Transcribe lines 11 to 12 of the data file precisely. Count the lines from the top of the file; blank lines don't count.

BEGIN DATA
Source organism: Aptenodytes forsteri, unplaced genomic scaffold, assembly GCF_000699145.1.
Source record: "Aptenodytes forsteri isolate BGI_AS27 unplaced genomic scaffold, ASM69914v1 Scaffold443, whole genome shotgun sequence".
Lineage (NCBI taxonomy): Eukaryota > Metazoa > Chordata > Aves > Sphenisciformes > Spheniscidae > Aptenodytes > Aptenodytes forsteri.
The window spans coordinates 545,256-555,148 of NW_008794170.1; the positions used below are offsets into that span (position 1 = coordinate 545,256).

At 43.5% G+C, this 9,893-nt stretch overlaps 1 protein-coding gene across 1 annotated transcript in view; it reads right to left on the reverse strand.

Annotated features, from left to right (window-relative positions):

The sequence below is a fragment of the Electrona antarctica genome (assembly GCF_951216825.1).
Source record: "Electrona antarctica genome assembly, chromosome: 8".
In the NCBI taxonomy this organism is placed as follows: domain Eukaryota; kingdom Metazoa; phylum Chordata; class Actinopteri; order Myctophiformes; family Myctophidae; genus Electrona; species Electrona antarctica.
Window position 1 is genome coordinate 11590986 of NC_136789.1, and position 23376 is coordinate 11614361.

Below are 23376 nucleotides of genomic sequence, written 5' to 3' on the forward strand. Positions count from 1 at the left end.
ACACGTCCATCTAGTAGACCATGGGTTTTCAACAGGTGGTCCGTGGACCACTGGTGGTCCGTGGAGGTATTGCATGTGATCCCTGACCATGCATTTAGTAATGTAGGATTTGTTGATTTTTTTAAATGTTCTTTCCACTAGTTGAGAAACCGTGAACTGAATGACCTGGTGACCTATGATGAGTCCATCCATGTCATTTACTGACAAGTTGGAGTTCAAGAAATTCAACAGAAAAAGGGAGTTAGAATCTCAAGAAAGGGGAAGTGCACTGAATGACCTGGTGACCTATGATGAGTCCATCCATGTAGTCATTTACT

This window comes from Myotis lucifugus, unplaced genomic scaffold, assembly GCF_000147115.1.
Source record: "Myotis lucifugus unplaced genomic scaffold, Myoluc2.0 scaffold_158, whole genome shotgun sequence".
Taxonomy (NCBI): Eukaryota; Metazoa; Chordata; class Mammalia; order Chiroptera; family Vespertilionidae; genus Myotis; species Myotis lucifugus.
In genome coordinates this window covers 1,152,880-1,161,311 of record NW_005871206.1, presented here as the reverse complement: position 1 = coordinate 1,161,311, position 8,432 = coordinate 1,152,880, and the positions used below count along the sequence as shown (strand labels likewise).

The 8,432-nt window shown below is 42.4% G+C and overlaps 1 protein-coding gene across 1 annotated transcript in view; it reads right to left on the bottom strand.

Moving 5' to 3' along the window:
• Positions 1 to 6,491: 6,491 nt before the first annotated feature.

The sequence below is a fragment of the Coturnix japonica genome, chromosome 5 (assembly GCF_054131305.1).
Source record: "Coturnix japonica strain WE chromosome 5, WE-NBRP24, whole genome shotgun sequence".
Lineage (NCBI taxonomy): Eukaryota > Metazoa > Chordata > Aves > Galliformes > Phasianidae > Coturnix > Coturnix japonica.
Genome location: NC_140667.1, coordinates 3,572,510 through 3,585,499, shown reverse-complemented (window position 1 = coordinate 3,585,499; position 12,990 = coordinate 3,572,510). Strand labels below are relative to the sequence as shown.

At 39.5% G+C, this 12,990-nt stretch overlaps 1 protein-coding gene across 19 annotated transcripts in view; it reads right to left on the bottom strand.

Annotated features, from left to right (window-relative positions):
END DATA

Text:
Below are 23376 nucleotides of genomic sequence, written 5' to 3' on the forward strand. Positions count from 1 at the left end.
ACACGTCCATCTAGTAGACCATGGGTTTTCAACAGGTGGTCCGTGGACCACTGGTGGTCCGTGGAGGTATTGCATGTGATCCCTGACCATGCATTTAGTAATGTAGGATTTGTTGATTTTTTTAAATGTTCTTTCCACTAGTTGAGAAACCGTGAACTGAATGACCTGGTGACCTATGATGAGTCCATCCATGTCATTTACTGACAAGTTGGAGTTCAAGAAATTCAACAGAAAAAGGGAGTTAGAATCTCAAGAAAGGGGAAGTGCACTGAATGACCTGGTGACCTATGATGAGTCCATCCATGTAGTCATTTACT